it is true, more work needs to be done to study ibuprofen and its effects (as i stated in the article), but the study results done at Western States is a good place to start, and it was scientifically based and not exactly "rubbish".

        1. FastED

          No, no, no not the article Missy. The 'rubbish' is for 'another runner and avid researcher' and their views, talking out of both sides of their mouth. I think you wrote a brilliant article with very well done research. Sorry for the confusion.

  3. Dustin

    I used to take IB regularly before hard runs and races, thinking I was prolonging the feeling of pain. During this time I would regularly vomit after workouts. I attributed this to pushing myself to the limit. I was able to connect the vomiting to the IB use 3 years ago when I ran a very fast 5 mile race, followed by slightly slower 4 mile workout. I had taken 200mg of IB the morning of the race, after the second 4 miles ended I was violently ill, vomited, passed out in the parking lot and slept through the day.

    Originally I thought that I had food poisoning, though after retracing my steps I began to suspect the IB. A quick Google search found that runners across the country have been experiencing the same side effects. I haven't take IB once since and have yet to get sick after a race or workout.

  4. David

    I am a consultant anaesthesiologist as well as an ultrarunner. I ran my first ultramarathon as a final year medical student and over the 50k race took 1600mg of ibuprofen. This race was the only time I had march haemoglobinuria- the actual destruction of red blood cells leading to bright red blood in the urine. I also experienced significant lower extremity oedema. I attributed the haemoglobinuria to the ibuprofen, but at the time did not link the oedema. On subsequent races, I decreased the amount of ibuprofen to 800mg over a 50mile race, but still had lower extremity oedema afterward. I then decided to stop taking ibuprofen and instead take acetaminophen (tylenol) during ultramarathons. Acetaminophen works centrally in the brain and does not have peripheral effects (ie renal effects). I no longer develop lower extremity oedema after races. I do find that acetaminophen will decrease my discomfort so that I am not as aware of being uncomfortable as opposed to ibuprofen which tended to work by decreasing muscle soreness. So yes, there is a distinction between what the two drugs achieve- acetaminophen decreases the perception of discomfort whilst ibuprofen decreases muscle soreness.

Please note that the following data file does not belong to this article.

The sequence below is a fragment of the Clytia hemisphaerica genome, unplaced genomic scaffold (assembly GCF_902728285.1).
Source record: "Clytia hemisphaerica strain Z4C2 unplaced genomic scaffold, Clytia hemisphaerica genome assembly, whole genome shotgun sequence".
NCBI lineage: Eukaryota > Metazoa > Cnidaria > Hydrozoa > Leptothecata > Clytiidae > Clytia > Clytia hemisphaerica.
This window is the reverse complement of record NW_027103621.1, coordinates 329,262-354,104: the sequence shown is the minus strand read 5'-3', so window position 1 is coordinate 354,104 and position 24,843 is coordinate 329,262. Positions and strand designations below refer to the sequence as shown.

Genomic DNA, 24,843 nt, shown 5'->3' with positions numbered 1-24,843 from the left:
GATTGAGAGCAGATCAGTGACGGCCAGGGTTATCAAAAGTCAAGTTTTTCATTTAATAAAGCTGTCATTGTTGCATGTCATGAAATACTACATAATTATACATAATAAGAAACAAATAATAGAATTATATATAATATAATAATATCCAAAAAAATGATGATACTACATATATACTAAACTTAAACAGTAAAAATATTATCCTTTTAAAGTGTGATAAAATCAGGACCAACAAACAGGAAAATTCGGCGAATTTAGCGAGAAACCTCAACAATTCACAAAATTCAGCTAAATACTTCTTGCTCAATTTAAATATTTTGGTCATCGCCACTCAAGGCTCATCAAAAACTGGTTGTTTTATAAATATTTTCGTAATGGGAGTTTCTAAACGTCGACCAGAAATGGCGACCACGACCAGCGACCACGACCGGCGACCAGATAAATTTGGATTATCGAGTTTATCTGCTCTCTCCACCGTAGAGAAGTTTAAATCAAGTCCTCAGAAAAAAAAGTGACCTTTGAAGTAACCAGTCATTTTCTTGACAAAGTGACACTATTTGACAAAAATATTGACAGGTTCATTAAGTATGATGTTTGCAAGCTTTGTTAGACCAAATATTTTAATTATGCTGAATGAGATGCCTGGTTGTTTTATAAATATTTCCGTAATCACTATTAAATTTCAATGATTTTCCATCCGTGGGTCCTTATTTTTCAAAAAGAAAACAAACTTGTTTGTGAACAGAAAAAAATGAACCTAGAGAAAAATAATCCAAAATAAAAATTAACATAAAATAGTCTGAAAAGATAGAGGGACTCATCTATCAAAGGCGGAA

How does ibuprofen cause renal failure or peripheral oedema? Ibuprofen is a non steroidal antiinflamatory (NSAID) drug. It works by decreasing production of substances that cause inflammation (that is the helpful side of it). However, the NSAID's also decrease production of substances that determine how much blood reaches the kidney (unhelpful side of it). During an ultra one becomes dehydrated and this leads to decreased volume of blood. Also, waste products are created at an increased rate. These two phenomena tell the kidney to produce substances to increase blood flow to it so that it can expel the waste products. Unfortunately, the ibuprofen decreases the production of this substance so the kidney cannot increase blood flow and take care of the toxins. This can lead to irreparable kidney failure (ie what happened to Skaggs- eg end stage renal disease). Also, during ultras our muscles undergo inflammation and this causes blood vessels to be slightly leaky so they lose fluid. Normally, our lymphatic system picks up this fluid and dumps it into blood vessels which then bring it to the kidney so that it can expel the extra fluid. Again, if we impair kidney function with ibuprofen the kidney cannot expel this extra fluid and lower extremity oedema occurs.